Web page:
A new Cambridge University study published today argues that atheism is not a modern invention, but rather dates back to 500 BC.
"There is evidence from the 5th Century [BC] onwards, initially quite sketchy but certainly from the 2nd Century BC people were compiling lists of arguments against the existence of the gods," Professor Tim Whitmarsh, Professor of Greek Culture at Cambridge and author of the study, told the Telegraph.
In Battling with the Gods, published today, Whitmarsh sought to debunk the "myth" that atheism is a modern, post-enlightenment invention.
"Adherents wish to present scepticism toward the supernatural as the result of science's progressive eclipse of religion, and the religious wish to see it as a pathological symptom of a decadent Western world consumed by capitalism," he wrote.
"Both are guilty of modernist vanity. Disbelief in the supernatural is as old as the hills."
Speaking to the Telegraph, Whitmarsh said: "Atheism, of course, is a Greek word.
"It started out as a negative term but I think there is evidence that people positively identified as that, using that word."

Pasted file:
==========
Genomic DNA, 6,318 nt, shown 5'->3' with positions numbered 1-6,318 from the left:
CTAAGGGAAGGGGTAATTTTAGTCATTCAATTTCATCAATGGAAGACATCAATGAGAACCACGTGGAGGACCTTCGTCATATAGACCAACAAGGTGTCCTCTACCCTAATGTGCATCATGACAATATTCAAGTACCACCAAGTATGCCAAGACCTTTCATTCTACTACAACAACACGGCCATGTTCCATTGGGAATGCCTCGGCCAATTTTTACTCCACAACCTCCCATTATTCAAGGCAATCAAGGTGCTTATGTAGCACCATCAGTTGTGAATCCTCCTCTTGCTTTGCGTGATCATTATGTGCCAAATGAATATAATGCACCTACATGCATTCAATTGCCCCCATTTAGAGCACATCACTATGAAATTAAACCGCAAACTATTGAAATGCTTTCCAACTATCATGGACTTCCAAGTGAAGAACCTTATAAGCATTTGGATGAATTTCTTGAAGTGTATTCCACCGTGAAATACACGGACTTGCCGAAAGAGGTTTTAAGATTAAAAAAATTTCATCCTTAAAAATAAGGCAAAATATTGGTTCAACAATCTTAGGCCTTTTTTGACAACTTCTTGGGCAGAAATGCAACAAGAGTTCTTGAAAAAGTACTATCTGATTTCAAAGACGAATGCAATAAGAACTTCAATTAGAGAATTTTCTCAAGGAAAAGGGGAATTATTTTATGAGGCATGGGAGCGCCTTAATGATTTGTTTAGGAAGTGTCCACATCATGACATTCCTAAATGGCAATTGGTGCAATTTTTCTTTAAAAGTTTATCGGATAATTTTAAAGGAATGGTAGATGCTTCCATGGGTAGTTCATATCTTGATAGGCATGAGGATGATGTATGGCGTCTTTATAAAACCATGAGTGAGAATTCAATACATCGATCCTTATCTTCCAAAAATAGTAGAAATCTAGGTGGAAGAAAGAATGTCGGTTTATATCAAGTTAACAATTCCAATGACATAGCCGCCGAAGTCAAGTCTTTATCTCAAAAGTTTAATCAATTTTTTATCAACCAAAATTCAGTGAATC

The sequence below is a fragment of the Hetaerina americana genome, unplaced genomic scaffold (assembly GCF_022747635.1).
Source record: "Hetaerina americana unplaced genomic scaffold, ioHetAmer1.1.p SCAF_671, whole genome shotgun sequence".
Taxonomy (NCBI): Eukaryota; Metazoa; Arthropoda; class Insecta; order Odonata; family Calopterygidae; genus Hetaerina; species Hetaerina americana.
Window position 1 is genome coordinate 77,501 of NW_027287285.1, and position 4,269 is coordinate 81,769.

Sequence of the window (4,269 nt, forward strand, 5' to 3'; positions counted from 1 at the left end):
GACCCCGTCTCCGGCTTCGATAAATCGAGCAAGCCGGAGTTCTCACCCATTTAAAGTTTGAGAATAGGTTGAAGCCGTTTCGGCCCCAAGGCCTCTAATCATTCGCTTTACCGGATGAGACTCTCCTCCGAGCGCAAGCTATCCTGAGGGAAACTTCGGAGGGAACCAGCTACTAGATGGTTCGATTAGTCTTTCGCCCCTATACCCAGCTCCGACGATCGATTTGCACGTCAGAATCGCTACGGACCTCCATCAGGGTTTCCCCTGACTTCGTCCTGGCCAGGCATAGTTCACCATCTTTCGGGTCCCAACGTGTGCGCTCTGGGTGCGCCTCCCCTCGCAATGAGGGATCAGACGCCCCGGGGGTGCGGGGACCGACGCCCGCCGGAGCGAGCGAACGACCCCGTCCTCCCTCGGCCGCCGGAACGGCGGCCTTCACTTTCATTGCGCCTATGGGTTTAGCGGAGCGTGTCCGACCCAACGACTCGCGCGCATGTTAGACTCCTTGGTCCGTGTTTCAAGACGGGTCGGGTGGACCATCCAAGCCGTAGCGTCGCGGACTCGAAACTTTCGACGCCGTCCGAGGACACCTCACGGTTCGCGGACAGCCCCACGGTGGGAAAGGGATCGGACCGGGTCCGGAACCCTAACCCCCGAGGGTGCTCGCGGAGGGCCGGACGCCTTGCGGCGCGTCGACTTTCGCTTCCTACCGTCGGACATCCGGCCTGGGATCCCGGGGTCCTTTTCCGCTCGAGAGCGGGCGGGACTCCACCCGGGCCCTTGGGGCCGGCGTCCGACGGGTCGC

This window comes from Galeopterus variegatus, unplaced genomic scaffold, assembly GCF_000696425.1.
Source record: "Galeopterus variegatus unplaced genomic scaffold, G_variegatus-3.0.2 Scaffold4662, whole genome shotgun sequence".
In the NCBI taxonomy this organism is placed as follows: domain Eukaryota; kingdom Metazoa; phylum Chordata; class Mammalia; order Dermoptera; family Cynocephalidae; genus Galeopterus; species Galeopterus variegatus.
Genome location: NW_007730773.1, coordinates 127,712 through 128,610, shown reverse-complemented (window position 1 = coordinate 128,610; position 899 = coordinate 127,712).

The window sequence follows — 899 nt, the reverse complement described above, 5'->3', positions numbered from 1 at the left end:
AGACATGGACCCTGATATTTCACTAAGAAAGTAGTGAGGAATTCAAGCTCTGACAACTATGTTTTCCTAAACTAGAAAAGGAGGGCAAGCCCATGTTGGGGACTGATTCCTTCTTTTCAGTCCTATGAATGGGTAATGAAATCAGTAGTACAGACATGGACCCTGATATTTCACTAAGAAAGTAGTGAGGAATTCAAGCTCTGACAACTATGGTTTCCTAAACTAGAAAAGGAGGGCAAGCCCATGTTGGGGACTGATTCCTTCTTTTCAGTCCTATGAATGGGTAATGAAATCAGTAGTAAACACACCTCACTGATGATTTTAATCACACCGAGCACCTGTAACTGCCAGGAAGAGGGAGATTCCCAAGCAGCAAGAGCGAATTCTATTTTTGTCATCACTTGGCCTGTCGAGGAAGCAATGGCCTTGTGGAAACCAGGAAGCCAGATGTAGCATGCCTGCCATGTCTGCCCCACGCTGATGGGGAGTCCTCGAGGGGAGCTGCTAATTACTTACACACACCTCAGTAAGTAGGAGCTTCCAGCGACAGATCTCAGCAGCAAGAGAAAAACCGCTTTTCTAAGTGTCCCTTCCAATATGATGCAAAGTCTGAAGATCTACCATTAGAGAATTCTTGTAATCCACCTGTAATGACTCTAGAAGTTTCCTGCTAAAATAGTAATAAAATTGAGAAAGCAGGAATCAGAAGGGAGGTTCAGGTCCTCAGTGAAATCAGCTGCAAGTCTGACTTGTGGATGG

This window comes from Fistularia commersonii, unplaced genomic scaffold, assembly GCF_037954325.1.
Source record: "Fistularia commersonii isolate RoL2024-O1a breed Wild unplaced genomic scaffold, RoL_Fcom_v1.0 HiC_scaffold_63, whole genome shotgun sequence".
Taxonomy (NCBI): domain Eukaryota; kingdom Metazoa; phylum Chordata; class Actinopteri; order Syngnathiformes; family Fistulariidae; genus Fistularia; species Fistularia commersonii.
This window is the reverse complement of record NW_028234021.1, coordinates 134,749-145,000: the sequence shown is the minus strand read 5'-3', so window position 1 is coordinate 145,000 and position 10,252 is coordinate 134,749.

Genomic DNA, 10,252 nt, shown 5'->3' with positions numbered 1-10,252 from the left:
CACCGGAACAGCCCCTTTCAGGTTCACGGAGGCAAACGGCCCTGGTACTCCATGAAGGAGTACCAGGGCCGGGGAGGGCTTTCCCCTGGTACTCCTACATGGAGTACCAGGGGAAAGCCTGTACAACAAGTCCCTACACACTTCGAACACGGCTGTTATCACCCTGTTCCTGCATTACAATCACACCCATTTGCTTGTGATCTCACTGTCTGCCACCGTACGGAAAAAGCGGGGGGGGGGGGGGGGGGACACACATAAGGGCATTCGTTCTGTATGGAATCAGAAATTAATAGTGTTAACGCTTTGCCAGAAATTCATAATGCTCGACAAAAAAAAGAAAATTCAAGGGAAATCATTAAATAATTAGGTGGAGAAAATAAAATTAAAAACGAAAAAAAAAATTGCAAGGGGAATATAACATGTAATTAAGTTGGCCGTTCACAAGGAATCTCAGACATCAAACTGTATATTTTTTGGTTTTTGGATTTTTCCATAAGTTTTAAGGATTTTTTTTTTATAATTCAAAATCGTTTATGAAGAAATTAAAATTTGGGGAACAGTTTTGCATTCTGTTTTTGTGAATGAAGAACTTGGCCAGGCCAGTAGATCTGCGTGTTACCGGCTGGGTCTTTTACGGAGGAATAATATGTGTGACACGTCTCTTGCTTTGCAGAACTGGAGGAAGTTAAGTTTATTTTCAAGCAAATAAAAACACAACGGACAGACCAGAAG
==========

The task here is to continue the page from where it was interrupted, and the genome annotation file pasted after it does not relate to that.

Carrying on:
While the "rhetoric used to describe it [atheism] is hyper-modern", the reality is that "early societies were far more capable than many since of containing atheism within the spectrum of what they considered normal," he said.
The book cites evidence for atheism in the work of ancient Greek thinkers including Xenohanes of Colophon, who was born around 570 BC, and Cameades in the 2nd Century who compiled arguments against the existence of gods.
Without the use of science, "these early atheists were making what seem to be universal objections about the paradoxical nature of religion – the fact that it asks you to accept things that aren't intuitively there in your world.
"The fact that this was happening thousands of years ago suggests that forms of disbelief can exist in all cultures, and probably always have."